Heavy debt loads are weighing heavily on today's college graduates just as they start out on their careers, according to a new survey.
   In the survey by AllianceBernstein Investments, 34% of the responding graduates say they have sold possessions to make ends meet.
   Also, 42% say they live paycheck-to-paycheck and 27% say they have delayed getting a medical or dental procedure because of tight finances.
   "Large amounts of college debt put graduates in a hole that can take years, even decades, from which to emerge," said Richard A. Davies, senior managing director of retirement and college savings plans with AllianceBernstein.
   "Funding a college education isn't just about those four years-it's about a young adult's ability to start a family, buy a house and, ultimately, even to one day retire," he said.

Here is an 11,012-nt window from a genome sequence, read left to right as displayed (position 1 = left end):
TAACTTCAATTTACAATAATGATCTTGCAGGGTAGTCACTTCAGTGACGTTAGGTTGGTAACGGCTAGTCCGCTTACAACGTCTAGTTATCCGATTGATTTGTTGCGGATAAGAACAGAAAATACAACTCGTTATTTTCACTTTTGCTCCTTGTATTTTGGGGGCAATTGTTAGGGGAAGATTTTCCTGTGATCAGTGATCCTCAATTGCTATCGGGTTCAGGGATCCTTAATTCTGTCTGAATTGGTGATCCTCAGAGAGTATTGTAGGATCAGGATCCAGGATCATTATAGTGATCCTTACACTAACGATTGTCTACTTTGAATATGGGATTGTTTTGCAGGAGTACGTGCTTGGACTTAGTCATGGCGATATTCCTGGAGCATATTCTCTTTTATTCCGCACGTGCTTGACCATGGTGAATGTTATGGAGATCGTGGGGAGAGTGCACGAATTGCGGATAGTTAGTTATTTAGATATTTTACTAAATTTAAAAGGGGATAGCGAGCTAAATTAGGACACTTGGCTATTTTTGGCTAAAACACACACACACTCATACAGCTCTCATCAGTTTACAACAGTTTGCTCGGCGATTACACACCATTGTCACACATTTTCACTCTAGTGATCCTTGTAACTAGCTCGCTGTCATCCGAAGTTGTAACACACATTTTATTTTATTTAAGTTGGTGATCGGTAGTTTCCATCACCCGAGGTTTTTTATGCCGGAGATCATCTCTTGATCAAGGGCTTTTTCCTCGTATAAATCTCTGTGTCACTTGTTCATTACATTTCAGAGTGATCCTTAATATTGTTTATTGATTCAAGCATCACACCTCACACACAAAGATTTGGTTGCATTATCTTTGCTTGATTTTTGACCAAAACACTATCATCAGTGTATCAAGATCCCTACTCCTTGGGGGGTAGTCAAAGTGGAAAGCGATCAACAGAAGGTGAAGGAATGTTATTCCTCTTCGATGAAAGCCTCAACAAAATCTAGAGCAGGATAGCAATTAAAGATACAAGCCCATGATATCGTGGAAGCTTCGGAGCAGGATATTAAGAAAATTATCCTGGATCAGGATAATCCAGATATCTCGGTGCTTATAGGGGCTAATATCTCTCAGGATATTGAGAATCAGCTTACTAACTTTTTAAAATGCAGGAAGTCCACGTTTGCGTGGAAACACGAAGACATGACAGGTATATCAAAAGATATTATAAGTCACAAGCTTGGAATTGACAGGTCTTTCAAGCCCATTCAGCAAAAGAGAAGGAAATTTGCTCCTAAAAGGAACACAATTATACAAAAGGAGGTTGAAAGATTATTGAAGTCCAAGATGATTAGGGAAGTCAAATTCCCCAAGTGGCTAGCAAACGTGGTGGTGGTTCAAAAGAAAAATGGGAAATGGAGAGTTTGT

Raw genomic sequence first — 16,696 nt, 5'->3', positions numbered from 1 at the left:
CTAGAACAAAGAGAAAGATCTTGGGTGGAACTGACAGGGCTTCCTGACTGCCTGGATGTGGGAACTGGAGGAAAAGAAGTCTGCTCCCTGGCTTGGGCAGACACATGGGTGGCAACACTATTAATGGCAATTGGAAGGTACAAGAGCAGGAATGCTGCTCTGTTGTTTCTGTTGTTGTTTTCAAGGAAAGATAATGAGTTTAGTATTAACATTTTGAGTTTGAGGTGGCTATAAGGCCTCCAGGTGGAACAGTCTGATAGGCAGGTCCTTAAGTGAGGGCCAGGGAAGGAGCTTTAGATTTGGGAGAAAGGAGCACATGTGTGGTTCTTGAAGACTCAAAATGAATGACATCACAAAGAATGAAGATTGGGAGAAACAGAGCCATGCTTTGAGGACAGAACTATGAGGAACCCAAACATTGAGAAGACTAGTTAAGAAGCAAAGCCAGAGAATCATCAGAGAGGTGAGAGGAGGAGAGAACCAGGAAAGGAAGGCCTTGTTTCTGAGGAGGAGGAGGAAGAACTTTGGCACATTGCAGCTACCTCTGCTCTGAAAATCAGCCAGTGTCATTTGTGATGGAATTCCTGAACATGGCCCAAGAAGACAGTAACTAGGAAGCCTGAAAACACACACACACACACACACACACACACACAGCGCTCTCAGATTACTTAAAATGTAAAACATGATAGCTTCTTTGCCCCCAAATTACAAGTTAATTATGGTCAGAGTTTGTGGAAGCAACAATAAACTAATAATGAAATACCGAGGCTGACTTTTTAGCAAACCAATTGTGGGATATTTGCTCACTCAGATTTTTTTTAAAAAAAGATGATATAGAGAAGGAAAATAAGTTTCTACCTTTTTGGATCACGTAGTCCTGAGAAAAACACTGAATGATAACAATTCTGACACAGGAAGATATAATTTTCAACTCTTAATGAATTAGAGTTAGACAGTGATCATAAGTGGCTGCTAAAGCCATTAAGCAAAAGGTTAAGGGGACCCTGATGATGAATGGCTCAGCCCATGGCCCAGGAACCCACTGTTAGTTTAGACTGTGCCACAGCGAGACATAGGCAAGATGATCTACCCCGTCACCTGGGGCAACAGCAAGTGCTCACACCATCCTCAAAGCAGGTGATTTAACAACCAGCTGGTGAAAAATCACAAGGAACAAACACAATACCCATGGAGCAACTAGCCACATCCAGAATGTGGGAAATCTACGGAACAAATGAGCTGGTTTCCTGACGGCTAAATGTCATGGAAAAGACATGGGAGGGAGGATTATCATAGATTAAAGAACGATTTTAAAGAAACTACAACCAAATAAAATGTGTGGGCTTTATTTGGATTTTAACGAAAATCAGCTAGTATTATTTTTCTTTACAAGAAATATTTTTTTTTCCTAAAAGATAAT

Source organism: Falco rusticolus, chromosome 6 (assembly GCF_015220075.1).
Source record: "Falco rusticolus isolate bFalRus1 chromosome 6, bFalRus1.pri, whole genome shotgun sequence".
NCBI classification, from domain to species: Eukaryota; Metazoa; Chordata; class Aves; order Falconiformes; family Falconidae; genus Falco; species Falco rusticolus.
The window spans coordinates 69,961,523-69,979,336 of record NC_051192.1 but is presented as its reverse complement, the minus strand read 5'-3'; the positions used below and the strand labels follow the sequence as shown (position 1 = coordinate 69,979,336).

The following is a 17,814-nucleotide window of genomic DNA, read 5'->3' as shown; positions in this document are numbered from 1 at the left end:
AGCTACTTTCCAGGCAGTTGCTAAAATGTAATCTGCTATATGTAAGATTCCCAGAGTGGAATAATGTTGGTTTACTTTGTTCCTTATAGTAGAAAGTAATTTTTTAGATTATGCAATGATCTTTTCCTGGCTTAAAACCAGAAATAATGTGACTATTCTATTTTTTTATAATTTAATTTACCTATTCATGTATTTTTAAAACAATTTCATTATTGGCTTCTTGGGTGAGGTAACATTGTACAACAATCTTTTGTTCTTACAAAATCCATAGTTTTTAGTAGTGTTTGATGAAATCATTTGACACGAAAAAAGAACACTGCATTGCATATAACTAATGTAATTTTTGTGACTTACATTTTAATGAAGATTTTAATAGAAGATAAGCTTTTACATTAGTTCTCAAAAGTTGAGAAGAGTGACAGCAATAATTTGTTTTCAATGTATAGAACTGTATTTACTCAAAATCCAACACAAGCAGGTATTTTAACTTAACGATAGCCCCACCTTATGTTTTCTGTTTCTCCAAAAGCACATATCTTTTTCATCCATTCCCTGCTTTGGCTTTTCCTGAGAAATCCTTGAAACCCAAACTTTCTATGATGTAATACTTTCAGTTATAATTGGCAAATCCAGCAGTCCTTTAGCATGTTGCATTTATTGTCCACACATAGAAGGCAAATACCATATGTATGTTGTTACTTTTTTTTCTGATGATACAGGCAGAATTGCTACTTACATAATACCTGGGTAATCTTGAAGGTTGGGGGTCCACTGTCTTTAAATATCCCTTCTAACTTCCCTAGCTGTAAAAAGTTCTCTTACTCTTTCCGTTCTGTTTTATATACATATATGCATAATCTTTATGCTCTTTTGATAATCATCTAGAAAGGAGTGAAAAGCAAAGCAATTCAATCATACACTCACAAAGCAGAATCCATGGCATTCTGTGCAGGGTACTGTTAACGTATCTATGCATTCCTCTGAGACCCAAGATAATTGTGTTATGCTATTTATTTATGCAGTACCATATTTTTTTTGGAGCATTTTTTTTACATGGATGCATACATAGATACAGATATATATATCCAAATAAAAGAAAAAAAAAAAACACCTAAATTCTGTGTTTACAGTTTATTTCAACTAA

The Internet survey of 1,508 graduates aged 21 to 35 found that 34% of graduates with college debt have sold possessions such as furniture, clothing and CDs to make ends meet-compared to only 17% of those without debt.
   The debt is partly due to increasing higher education costs, with recent surveys showing that the costs for attending a private four-year university have risen 5.3% annually over the past decade, according to the survey.
   Of those paying off college debt, 39% said it will take them more than 10 years. Forty-three percent of graduates with debt used a credit card to pay tuition and other college expenses, according to the survey.